The Quinism Foundation Celebrates Its Second Anniversary

The Quinism Foundation celebrated its second anniversary on New Year’s Day, 2020. From its humble founding on January 1, 2018, in historic downtown White River Junction, Vermont, the Foundation has steadily grown in its mission to support and promote education and research on quinism.

In its first two years, the Foundation was invited to speak and presented evidence to a committee of the National Academies of Sciences, Engineering, and Medicine investigating quinism among U.S. veterans. The Foundation also contributed to the FDA’s review of tafenoquine, a drug found more neurotoxic than mefloquine by U.S. military scientists, ensuring the drug’s label carries warnings of its dangers. The Foundation has continued to work to raise awareness of quinism, hosting educational meetings, operating a website, making regular social media postings, and publishing occasional newsletters and press releases,  while continuing to author scientific publications, and maintaining a strong presence in the media.

Most importantly, the Foundation has worked to give a name  – quinism – to the disorders caused by poisoning by mefloquine, tafenoquine, and related drugs.

The Quinism Foundation relies upon the support of our subscribers and social media followers and is proud to be listed as a registered charity in the PayPal Giving Fund, on Amazon Smile, and in the Network for Good’s donor-advised fund. You can also easily create your own fundraiser on Facebook, and read more about the Foundation’s charitable activities by reviewing our listing on Guidestar. The Quinism Foundation has also partnered with Vehicles For Charity to provide an easy-to-use, tax-deductible process to donate your vehicle in support of our efforts.

As we enter our third year, thank you in advance for your continued support!

Mefloquine Report Expected Soon

As first described in this article, the committee of the National Academies of Sciences, Engineering, and Medicine investigating quinism at the request of the U.S. Department of Veterans Affairs is expected to release its findings over the coming months. The Quinism Foundation has been critical of the VA’s decision to defer needed action on quinism pending the results of this study, including not updating its website to correct inaccurate information on mefloquine, failing to screen recent veterans for a history of symptomatic mefloquine exposure, and failing to ensure the effects of mefloquine are considered during VA disability examinations.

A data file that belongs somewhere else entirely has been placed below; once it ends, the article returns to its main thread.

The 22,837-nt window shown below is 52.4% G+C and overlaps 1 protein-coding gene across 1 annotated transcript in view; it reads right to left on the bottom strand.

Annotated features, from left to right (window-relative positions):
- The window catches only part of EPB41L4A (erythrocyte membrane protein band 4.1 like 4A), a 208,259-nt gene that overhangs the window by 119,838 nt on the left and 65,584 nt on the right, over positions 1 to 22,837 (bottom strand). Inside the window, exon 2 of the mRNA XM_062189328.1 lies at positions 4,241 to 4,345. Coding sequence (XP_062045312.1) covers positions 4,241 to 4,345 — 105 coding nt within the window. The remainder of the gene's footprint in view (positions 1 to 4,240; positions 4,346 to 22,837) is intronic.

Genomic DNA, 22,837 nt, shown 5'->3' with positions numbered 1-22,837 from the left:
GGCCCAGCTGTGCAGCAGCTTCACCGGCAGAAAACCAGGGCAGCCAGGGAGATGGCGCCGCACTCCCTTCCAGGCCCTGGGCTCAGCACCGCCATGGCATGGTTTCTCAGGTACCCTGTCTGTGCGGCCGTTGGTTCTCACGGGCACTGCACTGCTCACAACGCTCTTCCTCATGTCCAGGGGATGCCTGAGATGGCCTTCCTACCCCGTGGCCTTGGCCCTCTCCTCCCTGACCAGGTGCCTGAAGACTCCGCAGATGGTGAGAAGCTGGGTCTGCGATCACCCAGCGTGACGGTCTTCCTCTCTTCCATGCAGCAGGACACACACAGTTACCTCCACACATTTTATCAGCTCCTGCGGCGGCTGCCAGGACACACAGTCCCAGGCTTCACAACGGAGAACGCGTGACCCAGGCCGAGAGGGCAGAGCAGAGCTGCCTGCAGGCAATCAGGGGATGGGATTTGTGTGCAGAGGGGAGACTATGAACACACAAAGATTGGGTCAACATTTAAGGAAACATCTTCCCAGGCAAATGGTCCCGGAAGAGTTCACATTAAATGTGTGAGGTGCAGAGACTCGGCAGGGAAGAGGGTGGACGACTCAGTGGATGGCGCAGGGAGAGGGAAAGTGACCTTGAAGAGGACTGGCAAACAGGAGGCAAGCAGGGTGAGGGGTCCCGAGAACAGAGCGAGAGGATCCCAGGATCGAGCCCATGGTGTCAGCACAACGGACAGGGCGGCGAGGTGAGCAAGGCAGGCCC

The Quinism Foundation had previously called on the committee to conduct its own independent review of the medical records of veterans who have suffered chronic and disabling effects from mefloquine, noting that these case reports have gone unpublished in the medical and scientific literature, and thus would not be included in the committee’s review.

New Law May Aid U.S. Veterans Harmed by Tafenoquine



U.S. veterans harmed by the military’s misuse of mefloquine are familiar with the effects of the Feres Doctrine, which prevents them from filing suit against the U.S. government for medical malpractice and medical negligence. As a result, U.S. veterans harmed by the government’s past widespread misuse of the drug — which ended only in 2013 when mefloquine was declared a “drug of last resort” — may not directly sue the U.S. government, even in cases where the drug was misprescribed to those with documented contraindications, or in cases where service members were ordered to continue taking the medication against the manufacturer’s warnings, for example after they developed prodromal symptoms such as anxiety.

This may change for the new generation of military service members at risk from exposure to tafenoquine (Arakoda™), a recently-licensed quinoline antimalarial drug that has been found to be even more neurotoxic than mefloquine by U.S. military scientists.

A provision in the 2020 National Defense Authorization Act allows active-duty military personnel and their families to file claims for death or injury, generally for up to two years after the event, caused by the actions of certain military medical providers.

How might this aid U.S. military personnel harmed by this new drug? According to the manufacturer of Arakoda™-brand tafenoquine, which was developed primarily for U.S. military use, military personnel and others taking the drug are to be advised that “psychiatric symptoms, such as changes in mood, anxiety, insomnia, and nightmares, should be promptly evaluated by a medical professional if they are moderate and last more than three days or are severe”. Given the challenges in complying with this guidance in military settings, The Quinism Foundation has recommended that DoD reserve tafenoquine as a drug of last resort for military use.

This new law may permit U.S. military personnel who are nonetheless prescribed tafenoquine during pre-deployment processing at fixed military medical facilities the opportunity to file claims for harm from the drug, particularly if they develop psychiatric symptoms during use that are not promptly evaluated by a medical professional. The manufacturer of Arakoda™-brand tafenoquine, 60 Degrees, warns in its drug label that use of the drug has been associated with reports of serious psychotic reactions and suicide attempt.